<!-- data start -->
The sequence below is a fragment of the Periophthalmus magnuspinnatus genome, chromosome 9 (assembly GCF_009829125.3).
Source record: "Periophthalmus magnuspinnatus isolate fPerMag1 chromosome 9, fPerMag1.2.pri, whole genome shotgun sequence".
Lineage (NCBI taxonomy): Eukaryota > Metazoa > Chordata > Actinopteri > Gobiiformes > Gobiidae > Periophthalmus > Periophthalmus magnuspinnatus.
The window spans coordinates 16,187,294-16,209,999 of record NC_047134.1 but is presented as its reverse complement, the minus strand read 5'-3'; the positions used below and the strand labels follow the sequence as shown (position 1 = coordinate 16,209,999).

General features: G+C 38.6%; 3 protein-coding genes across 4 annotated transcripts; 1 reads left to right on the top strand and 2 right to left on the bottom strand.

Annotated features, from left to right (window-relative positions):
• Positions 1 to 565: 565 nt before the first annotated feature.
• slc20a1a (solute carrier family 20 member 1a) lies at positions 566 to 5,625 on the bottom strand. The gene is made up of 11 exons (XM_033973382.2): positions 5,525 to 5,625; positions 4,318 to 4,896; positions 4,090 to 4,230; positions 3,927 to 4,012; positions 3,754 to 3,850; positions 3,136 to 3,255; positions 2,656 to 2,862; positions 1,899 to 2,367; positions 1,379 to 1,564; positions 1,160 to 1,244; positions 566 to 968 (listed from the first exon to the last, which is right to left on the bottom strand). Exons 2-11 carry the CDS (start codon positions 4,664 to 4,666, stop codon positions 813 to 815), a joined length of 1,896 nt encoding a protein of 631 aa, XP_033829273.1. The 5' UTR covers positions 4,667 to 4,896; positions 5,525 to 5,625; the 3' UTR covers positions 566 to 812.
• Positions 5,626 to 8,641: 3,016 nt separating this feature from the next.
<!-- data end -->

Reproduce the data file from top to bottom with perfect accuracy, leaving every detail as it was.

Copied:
The sequence below is a fragment of the Periophthalmus magnuspinnatus genome, chromosome 9 (assembly GCF_009829125.3).
Source record: "Periophthalmus magnuspinnatus isolate fPerMag1 chromosome 9, fPerMag1.2.pri, whole genome shotgun sequence".
Lineage (NCBI taxonomy): Eukaryota > Metazoa > Chordata > Actinopteri > Gobiiformes > Gobiidae > Periophthalmus > Periophthalmus magnuspinnatus.
The window spans coordinates 16,187,294-16,209,999 of record NC_047134.1 but is presented as its reverse complement, the minus strand read 5'-3'; the positions used below and the strand labels follow the sequence as shown (position 1 = coordinate 16,209,999).

General features: G+C 38.6%; 3 protein-coding genes across 4 annotated transcripts; 1 reads left to right on the top strand and 2 right to left on the bottom strand.

Annotated features, from left to right (window-relative positions):
• Positions 1 to 565: 565 nt before the first annotated feature.
• slc20a1a (solute carrier family 20 member 1a) lies at positions 566 to 5,625 on the bottom strand. The gene is made up of 11 exons (XM_033973382.2): positions 5,525 to 5,625; positions 4,318 to 4,896; positions 4,090 to 4,230; positions 3,927 to 4,012; positions 3,754 to 3,850; positions 3,136 to 3,255; positions 2,656 to 2,862; positions 1,899 to 2,367; positions 1,379 to 1,564; positions 1,160 to 1,244; positions 566 to 968 (listed from the first exon to the last, which is right to left on the bottom strand). Exons 2-11 carry the CDS (start codon positions 4,664 to 4,666, stop codon positions 813 to 815), a joined length of 1,896 nt encoding a protein of 631 aa, XP_033829273.1. The 5' UTR covers positions 4,667 to 4,896; positions 5,525 to 5,625; the 3' UTR covers positions 566 to 812.
• Positions 5,626 to 8,641: 3,016 nt separating this feature from the next.